Ten Iconic Magazine Covering Influential Women

Ten Iconic Magazine Covering Influential Women: Over the year, magazines have played a major part in shaping women’s liberation and accelerating the use of feature stories and compelling images. In this article we have examined some of the world’s most influential coverage for International Women’s Day, where the magazine and the women covering the issue of the statute quo have been questioned and helped increase the level of women’s freedom.

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    Glamour College, 1968

In 1968, Harvard Bachelor Katiti Kironde, the first black model on a cover of a major American magazine, was listed in Glamour’s cover. In the Time of Katiti’s cover in a country with civil rights and the Black Power Revolution, the fashion industry and America became an iconic shift. This problem is the best-selling problem for Glamour.

More recently, in 2020, reported, “The major magazines celebrated blackness on their covers almost three times more than their combined number in the previous 90 years 90 in the 90 days since George Floyd’s death during the custody of the Minneapolis police.” We saw this firsthand at Readly in 2020.

  • Demi Moore, Vanity Fair, 1991

In 1991, Demi Moore’s magazine covers picture was considered by many ‘scandalous’ and ‘indecent’ while being seven months pregnant. Many supermarket stores are claimed to have rolled this magazine in paper and called it pornographic borderline. As a result of the coverage, a group began to question and reform the way women were seen during their pregnancy and the positive trend in society that brought pregnancy images to the fore.

  • Ellen DeGeneres, Time Magazine, 1997

1997 1997 In her television set, Ellen DeGeneres made world headlines. The cover story in Time magazine was followed up and altered for once by the LGBTQ dialogue. No female, gay lead actors were on US television before then. Up until then. She has, however, challenged social standards and has sent her message to the world using a magazine cover.

  • Dixie Chicks, Entertainment Weekly, 2003

What was supposed to be freedom of speech in 2003 led to the Dixie Chicks being boycotted by the radio stations and to the death threats and song bans. The lead singer Natalie Maines spoke at a concert in London against then-President George W. Bush and said, “We’re on the right side, so that you know, for you all. We don’t want this war, this abuse, and we’re disappointed that the US President is from Texas.”

The band is featured nude on an additional cover of the Entertainment Weekly with notes drawn on their skin. The coverage of the magazine represented a historical moment when the influential women decided to comment and declined to apologize. In 2006 the group released the single ‘Not ready to do something good,’ which is one of the best selling songs recorded about the incident.

  • Are you Mom Enough, Time Magazine, 2012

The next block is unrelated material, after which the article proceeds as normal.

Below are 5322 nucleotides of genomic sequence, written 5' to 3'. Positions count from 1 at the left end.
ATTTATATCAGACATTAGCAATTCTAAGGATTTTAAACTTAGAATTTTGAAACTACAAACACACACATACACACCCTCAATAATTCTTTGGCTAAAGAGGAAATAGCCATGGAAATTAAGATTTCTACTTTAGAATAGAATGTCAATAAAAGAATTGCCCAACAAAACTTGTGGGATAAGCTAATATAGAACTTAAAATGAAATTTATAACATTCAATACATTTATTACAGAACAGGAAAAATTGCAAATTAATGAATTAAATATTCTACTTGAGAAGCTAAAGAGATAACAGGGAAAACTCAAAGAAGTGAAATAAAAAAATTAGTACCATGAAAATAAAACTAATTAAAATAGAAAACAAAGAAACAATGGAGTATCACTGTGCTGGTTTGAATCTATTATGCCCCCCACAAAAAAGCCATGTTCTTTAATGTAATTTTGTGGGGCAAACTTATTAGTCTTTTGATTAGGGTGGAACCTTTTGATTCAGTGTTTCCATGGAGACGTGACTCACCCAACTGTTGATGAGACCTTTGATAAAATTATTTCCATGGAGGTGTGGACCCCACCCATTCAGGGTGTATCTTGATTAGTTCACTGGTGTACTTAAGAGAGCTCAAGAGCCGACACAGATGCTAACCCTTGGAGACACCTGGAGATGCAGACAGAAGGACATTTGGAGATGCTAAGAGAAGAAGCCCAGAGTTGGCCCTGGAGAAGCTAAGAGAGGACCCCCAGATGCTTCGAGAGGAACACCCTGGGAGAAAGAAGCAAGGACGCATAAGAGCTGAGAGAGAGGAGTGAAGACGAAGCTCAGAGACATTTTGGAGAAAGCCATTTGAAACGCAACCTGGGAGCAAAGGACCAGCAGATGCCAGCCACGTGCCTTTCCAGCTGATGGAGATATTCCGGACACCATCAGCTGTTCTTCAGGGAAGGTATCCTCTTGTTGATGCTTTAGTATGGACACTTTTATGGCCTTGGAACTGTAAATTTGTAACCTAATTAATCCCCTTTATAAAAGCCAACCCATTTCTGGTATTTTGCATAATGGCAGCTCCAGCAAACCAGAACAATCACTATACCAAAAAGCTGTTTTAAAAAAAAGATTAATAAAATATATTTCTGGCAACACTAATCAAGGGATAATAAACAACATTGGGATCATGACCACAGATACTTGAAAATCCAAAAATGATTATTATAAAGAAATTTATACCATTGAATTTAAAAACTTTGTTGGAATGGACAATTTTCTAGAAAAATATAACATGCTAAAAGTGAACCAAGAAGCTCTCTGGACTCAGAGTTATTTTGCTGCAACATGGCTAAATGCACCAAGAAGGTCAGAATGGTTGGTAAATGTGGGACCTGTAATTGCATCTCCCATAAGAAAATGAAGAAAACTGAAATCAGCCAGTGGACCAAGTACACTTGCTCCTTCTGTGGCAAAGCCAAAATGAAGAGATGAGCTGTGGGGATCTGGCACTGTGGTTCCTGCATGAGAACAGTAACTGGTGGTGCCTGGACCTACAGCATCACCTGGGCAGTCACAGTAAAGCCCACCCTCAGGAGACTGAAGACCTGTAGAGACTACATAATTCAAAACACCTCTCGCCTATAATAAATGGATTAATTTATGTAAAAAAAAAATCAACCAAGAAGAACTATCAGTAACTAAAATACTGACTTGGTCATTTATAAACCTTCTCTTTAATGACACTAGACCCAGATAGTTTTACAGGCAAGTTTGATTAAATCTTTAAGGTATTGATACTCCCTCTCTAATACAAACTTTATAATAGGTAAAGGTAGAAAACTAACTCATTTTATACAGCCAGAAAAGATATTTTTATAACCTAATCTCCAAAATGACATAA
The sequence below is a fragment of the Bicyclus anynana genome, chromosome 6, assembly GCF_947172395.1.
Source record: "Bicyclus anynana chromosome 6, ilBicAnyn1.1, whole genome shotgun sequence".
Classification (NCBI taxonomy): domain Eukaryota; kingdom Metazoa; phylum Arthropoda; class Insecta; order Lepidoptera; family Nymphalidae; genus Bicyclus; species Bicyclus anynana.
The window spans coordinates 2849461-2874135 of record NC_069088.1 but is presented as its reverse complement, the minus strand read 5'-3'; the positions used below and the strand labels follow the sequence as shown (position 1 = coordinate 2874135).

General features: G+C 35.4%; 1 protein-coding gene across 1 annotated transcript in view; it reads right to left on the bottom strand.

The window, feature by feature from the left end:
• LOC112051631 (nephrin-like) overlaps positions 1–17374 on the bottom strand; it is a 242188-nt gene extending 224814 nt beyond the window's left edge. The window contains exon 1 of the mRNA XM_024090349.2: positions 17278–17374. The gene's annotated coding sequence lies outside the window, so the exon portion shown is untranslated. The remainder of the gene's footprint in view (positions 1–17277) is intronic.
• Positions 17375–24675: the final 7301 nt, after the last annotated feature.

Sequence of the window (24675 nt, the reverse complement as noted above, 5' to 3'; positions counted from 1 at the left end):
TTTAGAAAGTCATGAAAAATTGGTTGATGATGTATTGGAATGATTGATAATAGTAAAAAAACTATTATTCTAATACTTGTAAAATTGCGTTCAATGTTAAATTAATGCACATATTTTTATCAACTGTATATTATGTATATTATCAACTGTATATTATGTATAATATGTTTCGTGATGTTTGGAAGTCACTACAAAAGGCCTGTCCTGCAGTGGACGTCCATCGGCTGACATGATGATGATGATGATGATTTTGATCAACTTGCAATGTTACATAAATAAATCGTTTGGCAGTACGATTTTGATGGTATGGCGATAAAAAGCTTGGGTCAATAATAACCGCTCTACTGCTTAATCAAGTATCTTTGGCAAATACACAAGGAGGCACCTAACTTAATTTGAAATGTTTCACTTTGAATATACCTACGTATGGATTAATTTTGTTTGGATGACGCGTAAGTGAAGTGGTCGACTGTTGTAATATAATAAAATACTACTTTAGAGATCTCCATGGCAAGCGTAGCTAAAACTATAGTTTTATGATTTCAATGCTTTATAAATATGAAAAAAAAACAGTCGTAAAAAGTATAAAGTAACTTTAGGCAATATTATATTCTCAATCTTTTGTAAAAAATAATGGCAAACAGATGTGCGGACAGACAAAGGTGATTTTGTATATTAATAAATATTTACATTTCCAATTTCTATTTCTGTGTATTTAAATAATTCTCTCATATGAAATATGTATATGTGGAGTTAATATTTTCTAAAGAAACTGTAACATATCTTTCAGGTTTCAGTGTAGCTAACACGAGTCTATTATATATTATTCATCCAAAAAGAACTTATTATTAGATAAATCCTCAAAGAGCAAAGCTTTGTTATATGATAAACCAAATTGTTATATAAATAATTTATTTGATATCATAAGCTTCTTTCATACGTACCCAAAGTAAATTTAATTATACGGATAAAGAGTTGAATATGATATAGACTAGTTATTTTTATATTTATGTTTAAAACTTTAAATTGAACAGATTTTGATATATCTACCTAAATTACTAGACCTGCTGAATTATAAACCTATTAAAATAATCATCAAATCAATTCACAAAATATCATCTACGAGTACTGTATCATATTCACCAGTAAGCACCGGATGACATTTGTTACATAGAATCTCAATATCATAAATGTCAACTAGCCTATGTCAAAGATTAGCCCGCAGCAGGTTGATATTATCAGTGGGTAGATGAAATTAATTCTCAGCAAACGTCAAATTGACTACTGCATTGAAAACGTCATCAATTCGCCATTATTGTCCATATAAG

The 2012 Time magazine sent a frenzy of keyboard guerrillas with their cover ‘Are You Mom Enough’ No question Time has made a provocative and contentious cover. The article does not deal with Jamie Lynne Grumet, whose three-year-old son features on the cover. It is instead on the parental philosophy of Dr. Bill Sears’ attachment. But Jamie was approached by Time due, among others, to her then blog, which featured her insights, and she wrote about breastfeeding. A strong magazine cover combined provocative imagery with the cover story.

  • Caitlyn Jenner, Vanity Fair, 2015

The words ‘Wow’ were certainly on most people’s lips when they saw the trans woman Caitlyn Jenner was covering the Vanität Fair in 2015. The cover caught the moment when she told the public about her new identity and how. This cover is one of the finest women’s liberation magazines in history.

  • New York Magazine, 2016

In July 2016, a haunting cover of the 35 women accusing Bil Cosby of sexual attack was released by the New York Magazine. The additional aspect that made this cover so striking was the vacant chair that most certainly symbolized women. He said, “Your chair is this?” A powerful portrait and cover for your publication.

  • The “Silence Breakers,” Time Magazine, 2017

Time magazine awarded its Person of the Year 2017 to women who speak out on behalf of the #methoo campaign against sexual assault and sexual violence at work. The arm on the bottom right of the cover is the unidentified lady who has already been recorded anonymously. These courageous women talked and started a campaign that told women worldwide that they are not alone.

  • Breonna Taylor, O Magazine, 2020

A magazine covers picture from Breoana Taylor, shot fatally by the police at home in March of last year, was presented in the September 20, 2020 edition of O Magazine. The death of Breonna caused an uproar, with people demanding the detention and indictment of officials and the launch of a movement called SayHerName. For the first Time in 20 years, the cover of Breona Taylor O magazine was not published on Oprah’s cover, which symbolizes the importance of her passing.

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